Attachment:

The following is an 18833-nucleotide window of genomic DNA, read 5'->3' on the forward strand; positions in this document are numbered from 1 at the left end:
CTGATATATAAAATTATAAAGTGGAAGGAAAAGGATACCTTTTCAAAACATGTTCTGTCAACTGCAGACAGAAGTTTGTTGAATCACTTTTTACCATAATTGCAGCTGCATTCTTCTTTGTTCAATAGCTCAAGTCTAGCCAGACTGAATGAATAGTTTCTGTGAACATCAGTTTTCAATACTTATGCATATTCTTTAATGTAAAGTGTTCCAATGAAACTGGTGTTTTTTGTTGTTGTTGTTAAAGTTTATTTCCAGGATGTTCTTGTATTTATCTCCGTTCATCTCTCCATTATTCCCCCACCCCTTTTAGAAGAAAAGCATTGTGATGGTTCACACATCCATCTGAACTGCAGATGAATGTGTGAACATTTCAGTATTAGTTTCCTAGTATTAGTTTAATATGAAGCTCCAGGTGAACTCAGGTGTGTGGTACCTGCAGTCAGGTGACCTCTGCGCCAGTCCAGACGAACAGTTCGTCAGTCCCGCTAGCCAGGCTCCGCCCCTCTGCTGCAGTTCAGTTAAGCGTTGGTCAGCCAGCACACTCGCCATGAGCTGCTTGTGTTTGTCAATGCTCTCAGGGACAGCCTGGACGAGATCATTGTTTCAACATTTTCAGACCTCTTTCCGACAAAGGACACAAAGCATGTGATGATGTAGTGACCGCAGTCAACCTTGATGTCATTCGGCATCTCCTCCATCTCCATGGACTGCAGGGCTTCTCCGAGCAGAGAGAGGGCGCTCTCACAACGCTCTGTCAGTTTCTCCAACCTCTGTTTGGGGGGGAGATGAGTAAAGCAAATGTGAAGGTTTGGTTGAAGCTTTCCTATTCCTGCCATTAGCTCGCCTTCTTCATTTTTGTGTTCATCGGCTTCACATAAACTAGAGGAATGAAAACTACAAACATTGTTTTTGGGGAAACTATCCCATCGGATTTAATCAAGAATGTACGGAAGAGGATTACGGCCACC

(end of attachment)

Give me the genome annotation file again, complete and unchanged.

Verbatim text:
The following is an 18833-nucleotide window of genomic DNA, read 5'->3' on the forward strand; positions in this document are numbered from 1 at the left end:
CTGATATATAAAATTATAAAGTGGAAGGAAAAGGATACCTTTTCAAAACATGTTCTGTCAACTGCAGACAGAAGTTTGTTGAATCACTTTTTACCATAATTGCAGCTGCATTCTTCTTTGTTCAATAGCTCAAGTCTAGCCAGACTGAATGAATAGTTTCTGTGAACATCAGTTTTCAATACTTATGCATATTCTTTAATGTAAAGTGTTCCAATGAAACTGGTGTTTTTTGTTGTTGTTGTTAAAGTTTATTTCCAGGATGTTCTTGTATTTATCTCCGTTCATCTCTCCATTATTCCCCCACCCCTTTTAGAAGAAAAGCATTGTGATGGTTCACACATCCATCTGAACTGCAGATGAATGTGTGAACATTTCAGTATTAGTTTCCTAGTATTAGTTTAATATGAAGCTCCAGGTGAACTCAGGTGTGTGGTACCTGCAGTCAGGTGACCTCTGCGCCAGTCCAGACGAACAGTTCGTCAGTCCCGCTAGCCAGGCTCCGCCCCTCTGCTGCAGTTCAGTTAAGCGTTGGTCAGCCAGCACACTCGCCATGAGCTGCTTGTGTTTGTCAATGCTCTCAGGGACAGCCTGGACGAGATCATTGTTTCAACATTTTCAGACCTCTTTCCGACAAAGGACACAAAGCATGTGATGATGTAGTGACCGCAGTCAACCTTGATGTCATTCGGCATCTCCTCCATCTCCATGGACTGCAGGGCTTCTCCGAGCAGAGAGAGGGCGCTCTCACAACGCTCTGTCAGTTTCTCCAACCTCTGTTTGGGGGGGAGATGAGTAAAGCAAATGTGAAGGTTTGGTTGAAGCTTTCCTATTCCTGCCATTAGCTCGCCTTCTTCATTTTTGTGTTCATCGGCTTCACATAAACTAGAGGAATGAAAACTACAAACATTGTTTTTGGGGAAACTATCCCATCGGATTTAATCAAGAATGTACGGAAGAGGATTACGGCCACC